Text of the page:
Tuesday, July 12, 2005

Just the Two of Us

The six-party talks about North Korea's nuclear arsenal will go on after North Korea finally agreed to return to the table.

North Korea is one of the parties so we can eliminate them as a party interested in getting North Korea to give up nukes. If not, there would be no talks on the issue since North Korea would simply not have nukes. There are no six-party talks (or five-party, or twelve-party, or whatever) over making sure Canada gets no nukes (or Spain, etc.).

China does not want North Korea to be nuclear free enough to risk North Korea's collapse or defeat. Sure, a nuclear-armed North Korea might prompt South Korea, Japan, and Taiwan to go nuclear in the long run; but in the short run, supporting our aim by cutting off the vital Chinese exports of fuel and food would risk North Korean collapse and reunification with Seoul. As a potential arrow in their quiver to shoot at America and Japan, the Chinese won't let Pyongyang die. Lots of North Korean refugees in Manchuria would be unwelcome also. As an aside, how does this short-term calculus bolster the idea that China's ancient culture makes them patient and far-sighted?

Russia still has phantom superpower pains. Even though Russia relies on nukes for defending their shrunken but still far-flung realm, you'd think they'd want proliferation of nukes solidly contained. But no, the instinct to stick it to America and our allies is still too strong for them to apply pressure on North Korea or to side with us to enthusiastically.

Sadly, even South Korea is not reallly with us on this, as their deputy foreign minister makes clear:

"The most important thing is North Korea giving up its nuclear development, but there are motives and reasons why the North wants to have nuclear programs," Deputy Foreign Minister Song Min-soon said on a KBS radio program on Monday.

Song also said the regional powers at the talks needed to take into consideration how any deal would impact on the North's economic and political stability.

You'd think that a country with its capital and a quarter of its population under conventional, chemical, and now nuclear threat would be a little less concerned about the motives for your apparent enemy keeping you under threat of a sea of fire.

But of course, from South Korea's perspective, the north's political and economic stability are important since South Korea doesn't want to win. The cost of absorbing North Korea would make East Germany look like child's play.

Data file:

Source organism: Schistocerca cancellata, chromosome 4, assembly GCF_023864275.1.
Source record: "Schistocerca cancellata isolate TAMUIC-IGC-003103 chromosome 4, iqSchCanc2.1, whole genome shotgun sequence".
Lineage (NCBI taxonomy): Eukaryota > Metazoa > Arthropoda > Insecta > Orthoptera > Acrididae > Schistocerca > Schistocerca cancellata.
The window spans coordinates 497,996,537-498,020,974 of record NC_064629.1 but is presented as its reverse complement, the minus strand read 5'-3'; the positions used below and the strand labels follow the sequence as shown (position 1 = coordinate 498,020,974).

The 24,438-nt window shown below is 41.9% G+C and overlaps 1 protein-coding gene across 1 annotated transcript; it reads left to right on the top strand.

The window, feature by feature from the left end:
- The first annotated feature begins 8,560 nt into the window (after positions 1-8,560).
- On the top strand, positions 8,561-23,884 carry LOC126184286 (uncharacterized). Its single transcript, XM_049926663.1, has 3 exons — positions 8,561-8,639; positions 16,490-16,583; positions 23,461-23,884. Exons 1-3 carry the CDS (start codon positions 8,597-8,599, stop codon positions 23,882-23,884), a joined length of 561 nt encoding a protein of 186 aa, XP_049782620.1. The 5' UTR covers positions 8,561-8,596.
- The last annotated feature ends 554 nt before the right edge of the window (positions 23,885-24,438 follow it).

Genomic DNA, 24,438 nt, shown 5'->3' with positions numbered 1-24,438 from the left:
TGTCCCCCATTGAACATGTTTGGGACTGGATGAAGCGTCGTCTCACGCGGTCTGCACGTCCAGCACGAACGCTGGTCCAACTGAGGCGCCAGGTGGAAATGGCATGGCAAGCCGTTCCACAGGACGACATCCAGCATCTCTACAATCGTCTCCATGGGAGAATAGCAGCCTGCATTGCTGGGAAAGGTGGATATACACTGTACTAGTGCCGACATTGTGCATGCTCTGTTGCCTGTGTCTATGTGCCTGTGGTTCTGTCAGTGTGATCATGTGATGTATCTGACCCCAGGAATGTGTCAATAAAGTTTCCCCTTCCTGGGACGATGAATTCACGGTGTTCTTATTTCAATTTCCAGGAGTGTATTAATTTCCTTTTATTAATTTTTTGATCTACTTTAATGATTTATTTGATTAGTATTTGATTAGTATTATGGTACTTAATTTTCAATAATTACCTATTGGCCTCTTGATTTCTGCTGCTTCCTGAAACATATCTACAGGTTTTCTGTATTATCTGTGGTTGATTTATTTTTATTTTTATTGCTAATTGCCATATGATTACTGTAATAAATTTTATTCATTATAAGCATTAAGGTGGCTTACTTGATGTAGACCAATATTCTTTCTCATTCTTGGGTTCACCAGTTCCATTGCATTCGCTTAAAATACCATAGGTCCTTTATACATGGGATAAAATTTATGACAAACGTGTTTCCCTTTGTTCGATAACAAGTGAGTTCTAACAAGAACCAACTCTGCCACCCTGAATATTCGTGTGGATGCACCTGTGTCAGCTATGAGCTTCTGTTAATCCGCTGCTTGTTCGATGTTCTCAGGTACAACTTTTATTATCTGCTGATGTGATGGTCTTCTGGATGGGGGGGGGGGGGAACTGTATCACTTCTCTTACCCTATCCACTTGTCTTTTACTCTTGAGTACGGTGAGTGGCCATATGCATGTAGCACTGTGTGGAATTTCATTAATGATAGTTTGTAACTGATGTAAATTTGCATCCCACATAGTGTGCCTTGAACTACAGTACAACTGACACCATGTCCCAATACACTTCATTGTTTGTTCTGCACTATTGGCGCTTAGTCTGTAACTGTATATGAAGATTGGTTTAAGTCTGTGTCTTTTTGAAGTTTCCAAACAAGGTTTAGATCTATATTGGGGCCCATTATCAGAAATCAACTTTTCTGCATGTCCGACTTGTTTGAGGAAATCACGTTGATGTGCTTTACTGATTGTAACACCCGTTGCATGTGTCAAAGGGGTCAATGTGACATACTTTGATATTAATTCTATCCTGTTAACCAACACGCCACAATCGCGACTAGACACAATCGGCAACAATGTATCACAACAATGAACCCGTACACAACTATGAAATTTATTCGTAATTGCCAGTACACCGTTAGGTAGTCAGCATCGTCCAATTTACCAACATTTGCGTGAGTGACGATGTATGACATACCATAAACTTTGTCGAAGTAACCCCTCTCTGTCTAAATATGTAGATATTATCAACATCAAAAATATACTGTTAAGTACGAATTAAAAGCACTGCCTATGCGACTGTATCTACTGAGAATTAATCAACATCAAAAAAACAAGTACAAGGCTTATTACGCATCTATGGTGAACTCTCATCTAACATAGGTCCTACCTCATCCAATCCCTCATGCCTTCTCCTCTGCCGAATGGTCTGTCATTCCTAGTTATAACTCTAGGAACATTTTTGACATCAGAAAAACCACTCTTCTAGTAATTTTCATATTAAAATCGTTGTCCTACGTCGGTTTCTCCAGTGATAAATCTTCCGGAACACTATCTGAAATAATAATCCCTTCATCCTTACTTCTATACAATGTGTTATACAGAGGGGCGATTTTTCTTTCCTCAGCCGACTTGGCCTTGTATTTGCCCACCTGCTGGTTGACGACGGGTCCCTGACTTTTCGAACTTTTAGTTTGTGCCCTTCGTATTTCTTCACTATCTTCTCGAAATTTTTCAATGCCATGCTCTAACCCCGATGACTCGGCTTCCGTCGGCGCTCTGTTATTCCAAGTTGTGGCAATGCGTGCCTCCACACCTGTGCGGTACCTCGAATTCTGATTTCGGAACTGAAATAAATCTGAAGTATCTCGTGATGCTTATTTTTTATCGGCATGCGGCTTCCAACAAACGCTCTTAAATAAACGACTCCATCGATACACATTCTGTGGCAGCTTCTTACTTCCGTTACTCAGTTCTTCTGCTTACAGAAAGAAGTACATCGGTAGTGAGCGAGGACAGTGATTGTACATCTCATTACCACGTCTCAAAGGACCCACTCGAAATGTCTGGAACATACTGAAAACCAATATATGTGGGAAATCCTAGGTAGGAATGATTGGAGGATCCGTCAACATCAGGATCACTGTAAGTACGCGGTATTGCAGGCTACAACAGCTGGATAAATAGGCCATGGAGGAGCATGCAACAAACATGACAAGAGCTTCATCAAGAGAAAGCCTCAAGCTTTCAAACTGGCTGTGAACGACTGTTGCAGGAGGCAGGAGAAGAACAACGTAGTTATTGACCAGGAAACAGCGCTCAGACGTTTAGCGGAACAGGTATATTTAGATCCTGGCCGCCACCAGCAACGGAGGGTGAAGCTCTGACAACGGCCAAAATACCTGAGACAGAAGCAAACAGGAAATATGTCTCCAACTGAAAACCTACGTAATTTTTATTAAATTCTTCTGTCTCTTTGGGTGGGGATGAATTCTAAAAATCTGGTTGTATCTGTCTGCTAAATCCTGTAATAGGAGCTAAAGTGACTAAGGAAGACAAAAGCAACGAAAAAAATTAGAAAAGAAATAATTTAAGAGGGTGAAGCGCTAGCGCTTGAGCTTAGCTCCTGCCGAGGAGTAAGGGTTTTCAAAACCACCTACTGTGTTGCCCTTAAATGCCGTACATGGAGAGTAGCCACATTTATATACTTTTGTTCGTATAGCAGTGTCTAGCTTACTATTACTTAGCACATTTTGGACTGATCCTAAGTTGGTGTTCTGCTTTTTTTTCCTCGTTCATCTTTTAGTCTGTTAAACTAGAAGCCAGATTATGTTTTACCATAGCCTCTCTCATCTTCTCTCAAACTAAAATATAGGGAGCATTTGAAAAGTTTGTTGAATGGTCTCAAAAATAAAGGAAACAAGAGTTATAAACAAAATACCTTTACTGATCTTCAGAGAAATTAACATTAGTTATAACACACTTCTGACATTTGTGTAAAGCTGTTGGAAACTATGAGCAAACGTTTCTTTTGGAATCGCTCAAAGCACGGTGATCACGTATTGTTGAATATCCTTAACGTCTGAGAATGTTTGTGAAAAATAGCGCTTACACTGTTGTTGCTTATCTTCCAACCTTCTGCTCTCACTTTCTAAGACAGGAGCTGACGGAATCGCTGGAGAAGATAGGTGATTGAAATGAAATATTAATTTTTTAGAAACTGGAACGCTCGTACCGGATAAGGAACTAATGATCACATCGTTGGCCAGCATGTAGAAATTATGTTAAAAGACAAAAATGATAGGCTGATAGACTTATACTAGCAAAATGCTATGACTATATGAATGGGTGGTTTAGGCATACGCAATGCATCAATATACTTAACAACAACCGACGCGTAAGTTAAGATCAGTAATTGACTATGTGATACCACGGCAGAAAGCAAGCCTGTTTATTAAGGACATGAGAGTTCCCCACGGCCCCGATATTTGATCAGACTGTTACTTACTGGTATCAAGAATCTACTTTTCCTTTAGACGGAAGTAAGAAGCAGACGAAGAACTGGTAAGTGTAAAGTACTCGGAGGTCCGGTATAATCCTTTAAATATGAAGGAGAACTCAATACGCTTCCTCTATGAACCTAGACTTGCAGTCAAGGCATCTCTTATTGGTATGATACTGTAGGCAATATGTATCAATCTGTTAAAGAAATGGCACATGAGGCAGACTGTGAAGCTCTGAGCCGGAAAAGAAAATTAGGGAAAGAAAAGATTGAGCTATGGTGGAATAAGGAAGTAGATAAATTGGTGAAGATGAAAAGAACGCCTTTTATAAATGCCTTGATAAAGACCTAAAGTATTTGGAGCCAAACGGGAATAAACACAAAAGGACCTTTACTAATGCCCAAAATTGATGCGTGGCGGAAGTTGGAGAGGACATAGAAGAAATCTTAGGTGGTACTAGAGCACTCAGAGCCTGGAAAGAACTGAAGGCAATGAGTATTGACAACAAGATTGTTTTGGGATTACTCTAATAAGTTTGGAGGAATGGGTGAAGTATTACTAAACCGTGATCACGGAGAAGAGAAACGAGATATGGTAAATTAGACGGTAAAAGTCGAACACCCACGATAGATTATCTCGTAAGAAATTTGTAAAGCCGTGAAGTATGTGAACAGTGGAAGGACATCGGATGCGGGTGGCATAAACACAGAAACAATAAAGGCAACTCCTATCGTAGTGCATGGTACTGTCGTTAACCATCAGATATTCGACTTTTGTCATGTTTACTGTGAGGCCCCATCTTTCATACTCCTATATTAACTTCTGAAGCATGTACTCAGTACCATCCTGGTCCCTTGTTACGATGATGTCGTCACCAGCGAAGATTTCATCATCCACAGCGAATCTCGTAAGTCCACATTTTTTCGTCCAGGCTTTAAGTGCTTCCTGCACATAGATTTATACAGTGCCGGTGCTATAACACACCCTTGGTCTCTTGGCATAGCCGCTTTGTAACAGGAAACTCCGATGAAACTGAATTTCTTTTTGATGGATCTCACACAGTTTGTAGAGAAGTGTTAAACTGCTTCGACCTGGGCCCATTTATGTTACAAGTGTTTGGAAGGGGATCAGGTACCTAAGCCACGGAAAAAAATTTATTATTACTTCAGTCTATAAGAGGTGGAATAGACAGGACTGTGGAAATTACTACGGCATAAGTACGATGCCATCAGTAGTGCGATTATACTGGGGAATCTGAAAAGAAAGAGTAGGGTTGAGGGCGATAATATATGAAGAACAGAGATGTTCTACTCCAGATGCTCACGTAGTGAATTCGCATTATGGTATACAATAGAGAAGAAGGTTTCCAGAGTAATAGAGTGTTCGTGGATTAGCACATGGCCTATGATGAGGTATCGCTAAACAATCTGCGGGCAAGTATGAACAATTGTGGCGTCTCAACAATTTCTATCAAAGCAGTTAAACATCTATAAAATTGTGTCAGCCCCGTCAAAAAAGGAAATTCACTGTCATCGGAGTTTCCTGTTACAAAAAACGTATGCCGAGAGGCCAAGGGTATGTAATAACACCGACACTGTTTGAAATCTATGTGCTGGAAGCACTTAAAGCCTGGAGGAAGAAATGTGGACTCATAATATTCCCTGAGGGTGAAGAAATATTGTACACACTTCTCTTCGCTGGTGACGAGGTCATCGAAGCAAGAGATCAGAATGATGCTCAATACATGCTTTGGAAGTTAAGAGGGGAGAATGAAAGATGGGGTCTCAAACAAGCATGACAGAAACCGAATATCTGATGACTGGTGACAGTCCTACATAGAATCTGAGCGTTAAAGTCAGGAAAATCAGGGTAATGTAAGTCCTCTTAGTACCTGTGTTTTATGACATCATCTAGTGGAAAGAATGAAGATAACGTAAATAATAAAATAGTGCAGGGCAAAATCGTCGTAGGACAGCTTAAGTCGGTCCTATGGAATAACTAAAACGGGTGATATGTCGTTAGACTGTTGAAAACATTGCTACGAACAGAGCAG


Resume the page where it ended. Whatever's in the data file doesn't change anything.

As for the nuclear threat to South Korea, who cares? Seoul has been wrecked by North Korea already and for the last five decades a war would have wrecked Seoul just from the conventional forces of North Korea assaulting the city and probably taking it. Even in the last decade as South Korea's strength has grown to the point where we could now defeat an invasion and in my estimation likely hold Seoul, North Korea retains the ability to destroy Seoul with high explosive shelling without even crossing the DMZ. North Korean nukes add little to this calculation. Even if we assume that in another decade that South Korea will have enough strength to invade North Korea and win, Pyongyang could still lob a nuke at Seoul as they went down. Doing anything to upset the current balance is not in South Korea's interest right now.

Nukes are only a new threat to America when Pyongyang can develop long-range missiles and to Japan anytime the North can mount a nuke on a missile.

So in the end, the only two parties that want North Korea de-nuclearized are America and Japan, while the third party you'd think wants to end North Korea's nuclear threat undercuts the coming talks by offering lots of electricty right off the bat:

Japan and the United States urged Pyongyang on Tuesday to abandon nuclear weapons or risk failure in six-nation talks, while South Korea offered to supply its reclusive neighbor with electricity in return for a deal.

What is really disturbing is the very different needs for security that America and Japan have on the one hand and South Korea's security needs. Since America and Japan fear nukes, we are willing to risk conventional war in South Korea with the risk of destroying Seoul in order to forestall a nuclear missile threat to our cities away from the theater. Japan, which has endured two nuclear strikes, probably has more incentive than us pacifist post-war reputation to the contrary. South Korea fears any type of war that could result in Seoul's destruction, and so will risk North Korea possessing nuclear weapons capable of hitting America and Japan. A North Korean collapse could precipitate a war that destroys Seoul almost as much as a North Korean decision to invade. My question is when will these apparently incompatible objectives drive South Korea away from alliance with America?

I would like to take exception to this comment:

"Just having a meeting is meaningless. If you don't make any progress, there is no point," Prime Minister Junichiro Koizumi told reporters at his residence after his meeting with Rice.

On the contrary, stringing North Korea along with the hopes of getting an agreement among the four powers who don't really want North Korea to give up nukes while North Korea collapses is very meaningful if it keeps the Pillsbury Nuke Boy from rolling the dice on war if it looks like he has two choices: collapse or war. Right now the PNB has a third choice: win in negotiations. As long as we and the Japanese don't lose our nerve, we can slowly squeeze North Korea to the point of collapse.

In the end, our only solution to the competing worries may be to partition North Korea.